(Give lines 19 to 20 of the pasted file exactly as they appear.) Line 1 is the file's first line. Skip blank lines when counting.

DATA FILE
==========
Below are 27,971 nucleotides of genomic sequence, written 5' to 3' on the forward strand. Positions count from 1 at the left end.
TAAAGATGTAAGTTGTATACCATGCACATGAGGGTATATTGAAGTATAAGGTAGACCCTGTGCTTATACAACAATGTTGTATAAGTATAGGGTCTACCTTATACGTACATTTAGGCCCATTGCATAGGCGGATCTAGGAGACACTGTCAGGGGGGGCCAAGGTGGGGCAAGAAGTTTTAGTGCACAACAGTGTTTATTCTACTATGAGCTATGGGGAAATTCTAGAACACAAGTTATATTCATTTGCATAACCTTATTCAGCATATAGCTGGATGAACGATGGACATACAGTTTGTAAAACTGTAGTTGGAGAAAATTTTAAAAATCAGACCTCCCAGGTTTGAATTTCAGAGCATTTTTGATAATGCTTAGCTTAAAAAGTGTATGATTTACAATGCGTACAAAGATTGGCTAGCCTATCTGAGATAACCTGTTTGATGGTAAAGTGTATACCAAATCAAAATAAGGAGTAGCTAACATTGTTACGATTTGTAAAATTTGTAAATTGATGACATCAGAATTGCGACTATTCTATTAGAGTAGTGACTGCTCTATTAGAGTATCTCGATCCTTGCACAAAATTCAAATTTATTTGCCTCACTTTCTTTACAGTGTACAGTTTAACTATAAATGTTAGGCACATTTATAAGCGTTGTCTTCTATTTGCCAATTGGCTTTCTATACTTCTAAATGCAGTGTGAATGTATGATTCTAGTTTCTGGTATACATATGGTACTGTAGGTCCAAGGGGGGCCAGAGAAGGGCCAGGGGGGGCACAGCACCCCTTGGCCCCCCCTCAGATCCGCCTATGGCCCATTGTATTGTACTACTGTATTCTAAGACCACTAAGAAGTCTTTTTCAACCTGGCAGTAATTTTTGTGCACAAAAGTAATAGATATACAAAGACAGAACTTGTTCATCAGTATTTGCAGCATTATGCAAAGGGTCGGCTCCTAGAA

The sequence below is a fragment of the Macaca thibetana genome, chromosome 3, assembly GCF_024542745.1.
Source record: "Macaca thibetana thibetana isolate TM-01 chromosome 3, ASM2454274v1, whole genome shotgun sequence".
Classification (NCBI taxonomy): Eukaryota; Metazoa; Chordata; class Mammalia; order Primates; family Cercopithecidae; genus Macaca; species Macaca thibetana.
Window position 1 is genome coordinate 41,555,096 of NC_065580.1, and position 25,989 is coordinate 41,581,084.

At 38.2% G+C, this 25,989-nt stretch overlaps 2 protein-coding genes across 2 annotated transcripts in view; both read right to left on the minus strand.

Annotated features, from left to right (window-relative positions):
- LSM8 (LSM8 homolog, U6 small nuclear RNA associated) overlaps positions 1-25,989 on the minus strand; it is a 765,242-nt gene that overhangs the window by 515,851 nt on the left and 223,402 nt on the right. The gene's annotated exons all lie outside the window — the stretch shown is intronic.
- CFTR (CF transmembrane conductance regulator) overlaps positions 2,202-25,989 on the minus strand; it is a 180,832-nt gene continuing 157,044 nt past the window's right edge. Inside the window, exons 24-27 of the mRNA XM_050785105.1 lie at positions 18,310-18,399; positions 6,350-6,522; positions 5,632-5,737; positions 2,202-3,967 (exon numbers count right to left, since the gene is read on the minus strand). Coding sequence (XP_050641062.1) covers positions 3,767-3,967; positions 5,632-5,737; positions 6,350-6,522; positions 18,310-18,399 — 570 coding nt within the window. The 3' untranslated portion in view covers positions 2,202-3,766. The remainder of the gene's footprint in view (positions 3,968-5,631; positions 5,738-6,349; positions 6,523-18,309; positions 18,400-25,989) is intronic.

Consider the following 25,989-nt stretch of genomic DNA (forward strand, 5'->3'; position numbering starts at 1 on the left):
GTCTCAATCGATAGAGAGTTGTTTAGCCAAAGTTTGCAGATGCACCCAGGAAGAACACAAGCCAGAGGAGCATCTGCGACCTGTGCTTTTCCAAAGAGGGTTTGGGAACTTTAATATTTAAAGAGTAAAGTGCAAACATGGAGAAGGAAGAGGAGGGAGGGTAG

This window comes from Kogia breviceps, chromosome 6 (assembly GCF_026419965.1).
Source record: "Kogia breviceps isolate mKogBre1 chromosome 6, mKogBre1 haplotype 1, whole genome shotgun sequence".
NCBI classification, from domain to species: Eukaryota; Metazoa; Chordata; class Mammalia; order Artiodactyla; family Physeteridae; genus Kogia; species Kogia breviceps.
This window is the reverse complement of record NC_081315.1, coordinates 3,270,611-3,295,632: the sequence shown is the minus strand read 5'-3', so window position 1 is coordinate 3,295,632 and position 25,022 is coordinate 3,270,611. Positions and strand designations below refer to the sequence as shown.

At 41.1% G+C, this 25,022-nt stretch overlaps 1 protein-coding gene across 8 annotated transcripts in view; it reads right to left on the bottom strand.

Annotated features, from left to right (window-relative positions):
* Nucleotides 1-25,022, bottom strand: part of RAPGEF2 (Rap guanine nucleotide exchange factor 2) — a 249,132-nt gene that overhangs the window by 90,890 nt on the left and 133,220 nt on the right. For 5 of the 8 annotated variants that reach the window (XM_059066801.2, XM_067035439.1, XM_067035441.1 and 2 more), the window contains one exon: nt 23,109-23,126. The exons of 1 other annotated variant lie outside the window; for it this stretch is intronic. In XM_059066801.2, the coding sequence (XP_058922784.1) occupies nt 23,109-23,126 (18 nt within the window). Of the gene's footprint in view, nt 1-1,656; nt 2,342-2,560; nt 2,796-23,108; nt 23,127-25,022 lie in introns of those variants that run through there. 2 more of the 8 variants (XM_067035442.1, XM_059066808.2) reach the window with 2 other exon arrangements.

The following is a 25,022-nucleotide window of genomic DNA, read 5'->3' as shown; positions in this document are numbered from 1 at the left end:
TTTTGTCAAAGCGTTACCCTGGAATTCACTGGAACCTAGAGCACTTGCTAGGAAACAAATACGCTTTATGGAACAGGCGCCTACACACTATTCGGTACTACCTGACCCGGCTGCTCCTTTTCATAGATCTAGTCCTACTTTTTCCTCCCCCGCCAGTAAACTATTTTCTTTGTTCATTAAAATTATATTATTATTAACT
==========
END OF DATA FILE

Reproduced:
* Nucleotides 1-25,022, bottom strand: part of RAPGEF2 (Rap guanine nucleotide exchange factor 2) — a 249,132-nt gene that overhangs the window by 90,890 nt on the left and 133,220 nt on the right. For 5 of the 8 annotated variants that reach the window (XM_059066801.2, XM_067035439.1, XM_067035441.1 and 2 more), the window contains one exon: nt 23,109-23,126. The exons of 1 other annotated variant lie outside the window; for it this stretch is intronic. In XM_059066801.2, the coding sequence (XP_058922784.1) occupies nt 23,109-23,126 (18 nt within the window). Of the gene's footprint in view, nt 1-1,656; nt 2,342-2,560; nt 2,796-23,108; nt 23,127-25,022 lie in introns of those variants that run through there. 2 more of the 8 variants (XM_067035442.1, XM_059066808.2) reach the window with 2 other exon arrangements.

The following is a 25,022-nucleotide window of genomic DNA, read 5'->3' as shown; positions in this document are numbered from 1 at the left end: